After the search and seizure of records, IDOR auditors examined the records seized and drafted a case report dated October 9, 2008. The case report noted that invoices existed for sales transactions that did not charge sales tax or alternatively provide an explanation for a sales tax exemption. The case report also noted that sales tax collected was greater than the amount of tax reported to IDOR (Filing No. 107-7).

         On October 16, 2008, Swain sent an email to IDOR officials stating he had just finalized and signed a probable cause affidavit in support of arrest warrants for the Martens (Filing No. 153-28). Swain noted that they might want to discuss a press release and whether they wanted an IDOR or Attorney General official present when the arrests were made. Id. In his probable cause affidavit, Swain noted that he was assigned the responsibility of coordinating and conducting the tax investigation of J.S. Marten, Inc. and the Martens (Filing No. 153-22). Swain averred that the Martens failed to produce subpoenaed documents by February 29, 2008. His probable cause affidavit also included incriminating information obtained from the Martens when he deposed them four months earlier. Id.

         The same day that Swain signed the probable cause affidavit, Swain learned via email that IDOR had reached an agreement with the Martens to resolve the dispute concerning their sales tax liability. The Martens were to pay an initial deposit of $100, 000.00 with additional payments to be made to satisfy the balance. Swain responded to the email by explaining that he could not “keep pulling the prosecutor on and off” and that “[m]oney does not make the underlying crimes go away.” Swain insisted that the criminal prosecution needed to continue (Filing No. 153-28).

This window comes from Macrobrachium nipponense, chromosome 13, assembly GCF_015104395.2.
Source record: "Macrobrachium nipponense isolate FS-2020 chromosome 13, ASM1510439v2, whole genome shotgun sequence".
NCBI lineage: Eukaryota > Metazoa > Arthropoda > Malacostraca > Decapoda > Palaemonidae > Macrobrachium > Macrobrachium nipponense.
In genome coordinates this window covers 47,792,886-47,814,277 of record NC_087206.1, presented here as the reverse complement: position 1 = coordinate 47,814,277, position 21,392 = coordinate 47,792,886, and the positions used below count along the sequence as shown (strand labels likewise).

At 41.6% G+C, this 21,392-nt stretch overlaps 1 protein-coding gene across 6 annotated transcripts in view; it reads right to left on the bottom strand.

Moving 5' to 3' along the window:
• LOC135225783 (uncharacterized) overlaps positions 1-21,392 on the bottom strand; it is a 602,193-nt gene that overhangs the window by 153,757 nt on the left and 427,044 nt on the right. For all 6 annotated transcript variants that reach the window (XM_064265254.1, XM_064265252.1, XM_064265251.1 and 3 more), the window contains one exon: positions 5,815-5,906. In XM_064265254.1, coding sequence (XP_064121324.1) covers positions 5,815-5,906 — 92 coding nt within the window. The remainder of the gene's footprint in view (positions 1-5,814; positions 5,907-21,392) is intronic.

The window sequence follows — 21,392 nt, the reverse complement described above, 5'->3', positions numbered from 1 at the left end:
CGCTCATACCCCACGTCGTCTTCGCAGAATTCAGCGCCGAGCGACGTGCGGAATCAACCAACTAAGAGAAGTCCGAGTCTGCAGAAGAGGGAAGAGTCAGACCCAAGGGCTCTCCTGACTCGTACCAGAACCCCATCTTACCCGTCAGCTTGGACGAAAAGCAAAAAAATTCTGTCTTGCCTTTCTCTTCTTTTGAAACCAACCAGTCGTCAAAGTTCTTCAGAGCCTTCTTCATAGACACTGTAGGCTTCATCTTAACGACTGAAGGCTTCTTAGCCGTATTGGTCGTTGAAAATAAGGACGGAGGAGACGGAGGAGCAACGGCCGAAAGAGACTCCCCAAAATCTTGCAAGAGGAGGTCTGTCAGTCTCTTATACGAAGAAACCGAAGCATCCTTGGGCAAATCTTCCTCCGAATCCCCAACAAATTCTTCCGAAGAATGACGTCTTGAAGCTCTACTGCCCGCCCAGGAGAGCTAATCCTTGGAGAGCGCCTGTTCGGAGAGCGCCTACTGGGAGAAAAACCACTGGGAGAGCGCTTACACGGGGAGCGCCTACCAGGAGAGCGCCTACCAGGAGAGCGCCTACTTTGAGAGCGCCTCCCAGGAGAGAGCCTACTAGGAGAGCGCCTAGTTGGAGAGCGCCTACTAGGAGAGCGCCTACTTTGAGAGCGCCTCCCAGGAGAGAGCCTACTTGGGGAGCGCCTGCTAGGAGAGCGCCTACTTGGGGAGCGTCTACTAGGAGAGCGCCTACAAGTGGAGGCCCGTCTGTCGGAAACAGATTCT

After Swain signed the probable cause affidavit, the Hamilton County Prosecutor's Office filed criminal charges against the Martens. The Hamilton County Superior Court issued arrest warrants for the Martens based on Swain's probable cause affidavit, and the Martens were arrested on October 23, 2008.

         Joshua Kocher (“Kocher”), an attorney with the Hamilton County Prosecutor's Office, prosecuted the criminal case against the Martens. He described Swain's role in the criminal proceedings as the “State's witness, ” the “victim, ” and a liaison between the Hamilton County Prosecutor's Office and the State agencies. Swain facilitated meetings when Kocher wanted to examine the evidence. When the Martens requested discovery in the criminal case, Kocher forwarded the requests to Swain to obtain the responsive material (Filing No. 153-33 at 24, 28, 37, 38).

         Various discovery disputes arose during the course of the criminal case against the Martens. The Martens were having difficulty obtaining materials from Kocher, IDOR, and the Attorney General's Office. The Martens sought court intervention with the discovery issues, and the court ordered the State to give the Martens' attorneys “unfettered access to the Department of Revenue's records related to the Martens.” (Filing No. 153-33 at 38.)